This week’s selection is the Genus Portlandia and two relatives of Portlandia, Cubanola and Catesbaea. These small trees have very fragrant flowers which are pollinated by moths. All three are members of the Rubiaceae family which is home to coffee and gardenias.
Portlandia grandiflora (Tree Lily or Bell Flower) has fragrant flowers like its relative, the Gardenia. It is a small tree or shrub from the Caribbean attaining a height of 6-8 feet. It grows best in filtered light and does very well in South Florida’s alkaline soils. It blooms from spring to fall with 6 inch long bell shaped white to pinkish white flowers contrasted against dark green lush fleshy leaves.
Portlandia coccinea var. proctorii (Pink Bell Flower) is endemic to Jamaica and has a similar growth habit to P. grandiflora. However, its leaves and flowers are much smaller and the flower color is pink to red.
Cubanola domingensis (Dominican Bell Flower) is endemic to the Dominican Republic and was once classified in the genus Portlandia. It is a 5 foot shrub and its flowers are long, narrow, and hang straight down in pairs. They are also fragrant like Portlandia, but off-white to almost green in color. This plant thrives in partial shade to full shade.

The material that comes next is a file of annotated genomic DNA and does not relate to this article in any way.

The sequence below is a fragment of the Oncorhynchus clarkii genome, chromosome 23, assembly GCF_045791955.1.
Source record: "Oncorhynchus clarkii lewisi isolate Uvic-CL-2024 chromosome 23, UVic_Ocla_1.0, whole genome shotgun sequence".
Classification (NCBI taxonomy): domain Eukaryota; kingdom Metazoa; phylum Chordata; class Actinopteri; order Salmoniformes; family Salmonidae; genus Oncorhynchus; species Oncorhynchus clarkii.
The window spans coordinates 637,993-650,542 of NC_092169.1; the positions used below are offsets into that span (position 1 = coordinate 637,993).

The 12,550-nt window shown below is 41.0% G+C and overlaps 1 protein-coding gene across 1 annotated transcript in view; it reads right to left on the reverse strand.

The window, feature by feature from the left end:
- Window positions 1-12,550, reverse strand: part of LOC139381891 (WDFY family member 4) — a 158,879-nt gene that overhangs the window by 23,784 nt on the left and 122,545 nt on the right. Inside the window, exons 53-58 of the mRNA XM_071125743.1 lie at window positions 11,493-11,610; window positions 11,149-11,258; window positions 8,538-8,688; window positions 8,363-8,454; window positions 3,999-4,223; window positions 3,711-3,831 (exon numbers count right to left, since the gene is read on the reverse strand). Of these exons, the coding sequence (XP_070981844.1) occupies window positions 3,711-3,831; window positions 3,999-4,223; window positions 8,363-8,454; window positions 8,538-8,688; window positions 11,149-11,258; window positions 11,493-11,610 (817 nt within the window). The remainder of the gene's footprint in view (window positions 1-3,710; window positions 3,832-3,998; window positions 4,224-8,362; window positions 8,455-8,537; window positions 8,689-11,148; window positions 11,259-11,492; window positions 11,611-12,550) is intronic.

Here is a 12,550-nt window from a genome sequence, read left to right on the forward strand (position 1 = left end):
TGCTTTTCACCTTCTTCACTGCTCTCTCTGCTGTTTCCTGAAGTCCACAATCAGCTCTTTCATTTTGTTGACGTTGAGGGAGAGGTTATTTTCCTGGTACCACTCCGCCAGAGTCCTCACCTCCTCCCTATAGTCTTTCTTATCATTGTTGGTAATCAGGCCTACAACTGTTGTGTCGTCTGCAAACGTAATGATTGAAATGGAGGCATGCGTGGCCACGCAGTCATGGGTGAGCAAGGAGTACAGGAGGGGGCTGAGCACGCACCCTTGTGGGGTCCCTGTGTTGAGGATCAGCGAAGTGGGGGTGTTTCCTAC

Catesbaea spinosa (Lily Thorn) is native to the Caribbean basin and grows in full to partial sun and can attain a height of 8 feet. It has a corky bark, very slender, tiny leaves, and with thorny branches. It has 6 inch yellow-white flowers which dangle from the plant. It produces an edible fruit which is slightly tart, but with good flavor. Another member of this genus is C. parviflora which is native to the Florida Keys and is endangered.
Richard Lyons Nursery currently has all of these plants in stock.